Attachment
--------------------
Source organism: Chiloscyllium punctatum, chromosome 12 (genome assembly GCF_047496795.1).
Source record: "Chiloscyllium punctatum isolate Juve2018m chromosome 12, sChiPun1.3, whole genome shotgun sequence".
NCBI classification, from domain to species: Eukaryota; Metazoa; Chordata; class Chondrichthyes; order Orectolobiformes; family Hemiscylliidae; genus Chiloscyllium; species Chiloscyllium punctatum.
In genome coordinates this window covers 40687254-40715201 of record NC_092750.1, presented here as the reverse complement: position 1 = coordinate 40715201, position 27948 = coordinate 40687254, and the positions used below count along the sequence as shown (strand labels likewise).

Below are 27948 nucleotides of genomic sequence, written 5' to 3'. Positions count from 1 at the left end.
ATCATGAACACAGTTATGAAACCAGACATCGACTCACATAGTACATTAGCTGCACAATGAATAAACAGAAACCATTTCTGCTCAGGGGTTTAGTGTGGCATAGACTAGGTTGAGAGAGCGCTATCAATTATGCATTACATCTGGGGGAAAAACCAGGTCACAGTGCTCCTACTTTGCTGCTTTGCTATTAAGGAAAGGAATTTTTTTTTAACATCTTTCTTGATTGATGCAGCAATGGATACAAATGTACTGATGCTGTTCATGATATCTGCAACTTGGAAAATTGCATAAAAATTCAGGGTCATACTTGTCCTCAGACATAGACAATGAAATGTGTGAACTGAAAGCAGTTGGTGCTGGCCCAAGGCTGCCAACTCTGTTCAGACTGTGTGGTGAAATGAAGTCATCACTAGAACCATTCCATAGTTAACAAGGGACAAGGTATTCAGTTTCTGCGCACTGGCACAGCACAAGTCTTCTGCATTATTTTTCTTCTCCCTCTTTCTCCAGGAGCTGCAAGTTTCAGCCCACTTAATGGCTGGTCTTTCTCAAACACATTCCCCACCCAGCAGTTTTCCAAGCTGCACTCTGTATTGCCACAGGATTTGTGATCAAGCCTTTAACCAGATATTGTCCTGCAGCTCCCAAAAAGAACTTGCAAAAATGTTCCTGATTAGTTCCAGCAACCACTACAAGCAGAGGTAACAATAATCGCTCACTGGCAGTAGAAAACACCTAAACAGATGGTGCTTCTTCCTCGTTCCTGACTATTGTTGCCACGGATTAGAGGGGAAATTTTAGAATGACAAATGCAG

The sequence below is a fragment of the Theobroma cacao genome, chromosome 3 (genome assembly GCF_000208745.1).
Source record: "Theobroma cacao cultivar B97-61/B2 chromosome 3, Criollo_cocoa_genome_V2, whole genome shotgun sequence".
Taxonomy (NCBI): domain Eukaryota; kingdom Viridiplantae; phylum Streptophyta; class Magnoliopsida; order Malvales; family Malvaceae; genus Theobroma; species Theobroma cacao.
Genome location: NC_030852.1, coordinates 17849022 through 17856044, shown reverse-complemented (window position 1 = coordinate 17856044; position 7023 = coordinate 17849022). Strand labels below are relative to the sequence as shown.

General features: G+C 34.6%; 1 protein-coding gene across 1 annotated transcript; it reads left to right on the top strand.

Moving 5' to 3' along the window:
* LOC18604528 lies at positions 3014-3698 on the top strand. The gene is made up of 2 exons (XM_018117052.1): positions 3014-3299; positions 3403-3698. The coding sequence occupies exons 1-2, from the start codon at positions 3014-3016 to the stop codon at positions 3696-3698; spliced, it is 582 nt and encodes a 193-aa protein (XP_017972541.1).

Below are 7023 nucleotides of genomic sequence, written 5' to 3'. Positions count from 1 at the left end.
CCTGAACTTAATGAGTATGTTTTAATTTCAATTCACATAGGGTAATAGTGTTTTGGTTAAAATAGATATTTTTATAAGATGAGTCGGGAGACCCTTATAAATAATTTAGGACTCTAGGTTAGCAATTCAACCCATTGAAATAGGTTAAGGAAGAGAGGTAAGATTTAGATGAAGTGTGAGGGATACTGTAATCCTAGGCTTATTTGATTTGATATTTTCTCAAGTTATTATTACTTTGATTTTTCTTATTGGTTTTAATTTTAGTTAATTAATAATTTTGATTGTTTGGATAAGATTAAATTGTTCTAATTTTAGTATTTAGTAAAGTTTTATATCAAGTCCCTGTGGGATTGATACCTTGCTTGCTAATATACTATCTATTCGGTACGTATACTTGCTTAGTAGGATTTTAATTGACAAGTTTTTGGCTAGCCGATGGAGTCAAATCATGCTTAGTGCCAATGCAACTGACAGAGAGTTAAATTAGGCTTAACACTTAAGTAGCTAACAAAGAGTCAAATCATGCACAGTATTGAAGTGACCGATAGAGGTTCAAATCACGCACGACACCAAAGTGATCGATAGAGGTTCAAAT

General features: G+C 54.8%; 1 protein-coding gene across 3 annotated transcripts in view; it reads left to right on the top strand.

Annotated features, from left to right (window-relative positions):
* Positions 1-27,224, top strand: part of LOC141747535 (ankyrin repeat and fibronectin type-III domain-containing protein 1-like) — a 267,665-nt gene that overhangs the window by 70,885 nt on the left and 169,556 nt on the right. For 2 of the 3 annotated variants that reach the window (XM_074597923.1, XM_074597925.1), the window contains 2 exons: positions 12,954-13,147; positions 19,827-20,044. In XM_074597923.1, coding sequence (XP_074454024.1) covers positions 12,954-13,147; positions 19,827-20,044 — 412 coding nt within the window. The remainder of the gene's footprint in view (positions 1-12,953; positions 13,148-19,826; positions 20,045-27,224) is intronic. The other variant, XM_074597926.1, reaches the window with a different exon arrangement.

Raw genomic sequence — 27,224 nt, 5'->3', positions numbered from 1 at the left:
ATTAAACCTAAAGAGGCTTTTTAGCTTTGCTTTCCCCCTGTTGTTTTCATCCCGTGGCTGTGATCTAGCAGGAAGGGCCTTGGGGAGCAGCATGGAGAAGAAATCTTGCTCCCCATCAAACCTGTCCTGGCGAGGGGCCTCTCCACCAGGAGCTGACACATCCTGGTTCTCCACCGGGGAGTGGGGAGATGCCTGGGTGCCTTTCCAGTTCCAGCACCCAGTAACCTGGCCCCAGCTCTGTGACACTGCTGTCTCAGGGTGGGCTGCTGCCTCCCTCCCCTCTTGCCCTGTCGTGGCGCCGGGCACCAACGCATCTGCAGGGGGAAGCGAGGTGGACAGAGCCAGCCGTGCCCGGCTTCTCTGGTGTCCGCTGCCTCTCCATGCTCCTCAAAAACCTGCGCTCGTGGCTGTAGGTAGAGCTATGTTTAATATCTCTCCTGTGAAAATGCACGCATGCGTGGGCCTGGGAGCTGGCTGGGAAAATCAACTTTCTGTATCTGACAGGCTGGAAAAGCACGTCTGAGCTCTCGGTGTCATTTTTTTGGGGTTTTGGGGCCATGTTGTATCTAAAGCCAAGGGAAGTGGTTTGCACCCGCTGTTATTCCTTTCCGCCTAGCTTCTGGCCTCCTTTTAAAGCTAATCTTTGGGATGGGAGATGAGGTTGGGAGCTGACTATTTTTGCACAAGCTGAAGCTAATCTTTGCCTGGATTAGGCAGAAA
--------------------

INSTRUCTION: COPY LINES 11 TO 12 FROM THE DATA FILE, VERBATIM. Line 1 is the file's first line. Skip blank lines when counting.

General features: G+C 34.6%; 1 protein-coding gene across 1 annotated transcript; it reads left to right on the top strand.

Moving 5' to 3' along the window: